I will be the first to admit that I have been avoiding Cuba Libre since it opened. I made a premature decision that it was not for me given its Disney-like interior and chain restaurant affiliation. However, I was invited to join the restaurant’s publicist Lindley Thornburg for lunch yesterday, and was excited to finally put the food to the test. Lindley made it clear that the food is first and foremost at Cuba Libre, as the Concept Chef and Partner Guillermo Pernot is a two-time James Beard award winner. The restaurant strives to provide authentic dishes that “envision what Cuba’s cuisine would be like today, if it had continued to flourish beyond the golden era of the 1950s”. In addition to the food, Cuba Libre has an extensive cocktail list that includes over 14 types of mojitos that are made from sugarcane juice that is pressed daily in-house.
The generous manager Amnon gave us the choice to order off the menu or to have him (along with the chef) hand select the dishes for us. I deferred to the experts and let the food roll out one surprise dish after the next. The piqueos, or small plates, came out first which included the African adobo-rubbed charred tuna with fresh hearts of palm and avocado, meatballs with beef, pork, and pinenuts, spinach and manchego cheese puffs, guacamole with plantain chips and pineapple, jumbo lump crab meat ceviche with smoked cheddar cheese and candied peanut salsa, and the organic salmon ceviche with orange salad, blood orange-passion fruit sauce, and salmon caviar. I loved the acidity and peanut crunch of the crab ceviche and the meatballs were glazed with a wonderful chino sauce creating a great flavor. The spinach and cheese puffs were reminiscent of comfort food, but there was almost nothing I tried that I didn’t enjoy. The food is surprisingly good, and the beet and basil mojito I had was unique and imaginative.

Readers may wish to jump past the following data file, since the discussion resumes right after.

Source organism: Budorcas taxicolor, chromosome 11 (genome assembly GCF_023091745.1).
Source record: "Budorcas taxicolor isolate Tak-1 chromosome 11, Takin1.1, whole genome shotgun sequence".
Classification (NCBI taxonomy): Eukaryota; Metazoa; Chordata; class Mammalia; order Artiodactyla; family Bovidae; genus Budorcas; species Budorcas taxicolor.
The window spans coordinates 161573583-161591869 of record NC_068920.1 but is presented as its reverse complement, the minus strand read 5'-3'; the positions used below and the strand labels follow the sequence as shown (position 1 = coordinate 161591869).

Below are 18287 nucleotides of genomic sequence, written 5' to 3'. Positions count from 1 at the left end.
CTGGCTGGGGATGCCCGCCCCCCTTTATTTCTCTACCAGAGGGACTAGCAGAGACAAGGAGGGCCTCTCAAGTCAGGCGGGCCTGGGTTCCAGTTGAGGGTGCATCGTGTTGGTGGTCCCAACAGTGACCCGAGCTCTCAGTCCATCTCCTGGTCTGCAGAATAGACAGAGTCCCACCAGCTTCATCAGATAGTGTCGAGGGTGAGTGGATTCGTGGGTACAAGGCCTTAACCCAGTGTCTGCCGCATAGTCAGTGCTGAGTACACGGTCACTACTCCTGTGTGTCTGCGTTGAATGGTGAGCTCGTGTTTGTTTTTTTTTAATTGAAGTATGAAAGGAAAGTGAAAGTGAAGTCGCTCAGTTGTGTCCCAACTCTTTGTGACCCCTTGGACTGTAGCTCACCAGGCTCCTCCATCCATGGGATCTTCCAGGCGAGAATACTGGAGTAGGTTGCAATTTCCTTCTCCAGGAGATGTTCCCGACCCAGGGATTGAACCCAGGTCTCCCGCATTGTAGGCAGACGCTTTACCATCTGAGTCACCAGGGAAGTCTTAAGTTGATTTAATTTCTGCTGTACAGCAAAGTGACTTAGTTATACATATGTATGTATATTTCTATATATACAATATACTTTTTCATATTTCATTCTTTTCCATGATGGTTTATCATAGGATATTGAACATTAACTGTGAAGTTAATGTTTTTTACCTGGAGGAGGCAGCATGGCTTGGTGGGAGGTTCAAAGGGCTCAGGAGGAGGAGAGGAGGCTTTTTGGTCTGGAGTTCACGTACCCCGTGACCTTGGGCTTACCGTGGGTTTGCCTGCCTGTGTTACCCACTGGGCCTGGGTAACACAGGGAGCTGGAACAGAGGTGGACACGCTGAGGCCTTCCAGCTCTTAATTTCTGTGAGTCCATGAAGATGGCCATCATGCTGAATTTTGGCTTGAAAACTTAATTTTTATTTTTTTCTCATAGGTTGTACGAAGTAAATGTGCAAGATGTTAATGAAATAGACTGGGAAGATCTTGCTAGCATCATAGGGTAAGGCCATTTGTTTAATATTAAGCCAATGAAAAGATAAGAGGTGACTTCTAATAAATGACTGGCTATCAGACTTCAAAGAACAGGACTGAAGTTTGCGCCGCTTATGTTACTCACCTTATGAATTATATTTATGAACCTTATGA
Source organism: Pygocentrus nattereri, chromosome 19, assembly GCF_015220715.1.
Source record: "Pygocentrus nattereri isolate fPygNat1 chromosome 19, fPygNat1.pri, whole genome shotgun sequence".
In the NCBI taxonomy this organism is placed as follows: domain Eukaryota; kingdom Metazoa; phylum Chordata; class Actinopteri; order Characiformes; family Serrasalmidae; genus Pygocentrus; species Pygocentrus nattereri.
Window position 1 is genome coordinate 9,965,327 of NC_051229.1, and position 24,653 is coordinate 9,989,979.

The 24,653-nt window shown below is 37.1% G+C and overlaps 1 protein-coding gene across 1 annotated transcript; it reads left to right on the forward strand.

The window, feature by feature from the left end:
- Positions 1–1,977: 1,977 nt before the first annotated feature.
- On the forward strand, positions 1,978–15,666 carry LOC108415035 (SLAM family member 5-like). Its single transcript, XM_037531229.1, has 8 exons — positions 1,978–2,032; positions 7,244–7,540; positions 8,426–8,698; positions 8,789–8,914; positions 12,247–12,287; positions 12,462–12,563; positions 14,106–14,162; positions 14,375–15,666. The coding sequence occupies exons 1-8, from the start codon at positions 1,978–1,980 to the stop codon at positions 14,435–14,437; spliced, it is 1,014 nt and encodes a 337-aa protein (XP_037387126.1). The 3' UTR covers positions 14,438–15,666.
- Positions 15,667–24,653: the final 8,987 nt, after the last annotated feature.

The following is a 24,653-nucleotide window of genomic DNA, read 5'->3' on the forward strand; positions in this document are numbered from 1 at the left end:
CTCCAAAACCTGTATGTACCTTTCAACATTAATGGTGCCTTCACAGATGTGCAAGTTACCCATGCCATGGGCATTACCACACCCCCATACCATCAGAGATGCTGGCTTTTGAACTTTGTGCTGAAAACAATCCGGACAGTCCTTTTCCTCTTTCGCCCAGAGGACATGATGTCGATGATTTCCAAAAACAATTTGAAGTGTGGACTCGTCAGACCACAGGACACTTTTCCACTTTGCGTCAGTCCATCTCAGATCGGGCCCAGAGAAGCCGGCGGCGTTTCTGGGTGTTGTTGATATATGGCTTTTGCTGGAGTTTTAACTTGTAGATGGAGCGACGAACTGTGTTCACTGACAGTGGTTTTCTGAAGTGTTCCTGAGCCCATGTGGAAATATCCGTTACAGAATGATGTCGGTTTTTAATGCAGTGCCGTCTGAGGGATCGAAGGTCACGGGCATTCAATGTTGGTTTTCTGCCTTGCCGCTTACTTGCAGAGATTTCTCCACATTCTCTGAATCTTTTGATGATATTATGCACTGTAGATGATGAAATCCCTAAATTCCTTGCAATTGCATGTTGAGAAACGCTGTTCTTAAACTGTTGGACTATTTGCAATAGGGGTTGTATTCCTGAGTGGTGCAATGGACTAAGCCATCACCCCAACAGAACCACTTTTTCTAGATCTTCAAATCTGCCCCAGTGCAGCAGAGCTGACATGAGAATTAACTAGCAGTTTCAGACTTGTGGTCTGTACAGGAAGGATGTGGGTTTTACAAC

Following the small plates the kitchen brought out a plata gaucho for us to share which included skirt steak, grilled shrimp, marinated chicken breast, and chorizo sausage with chimichurri and garlic dipping sauces. All tasted quite good and I loved the chimichurri sauce, but I actually think I could have been content sticking with the piqueos as it was more than enough food and allowed for us to try a variety of things.
For dessert we split the Torta Mentirita or a rum-soaked cake with lime sorbet and Coca-Cola sauce. Amnon also insisted that we try a special Coquito (Puerto Rican eggnog) for the holiday which was quite strong yet very tasty and festive.
Cuba Libre’s interior is intricate, elaborate, and very inspired. One might call it kitschy, but I have to say that the food was solid with bold colors and flavors and fresh ingredients. I will admit that I was proven wrong on this one, and I promise it’s not just the mojito talking.
Special note: This meal was complimentary. This did not influence the opinions that are expressed in this blog post.
801 9th Street NW
Washington, DC 20001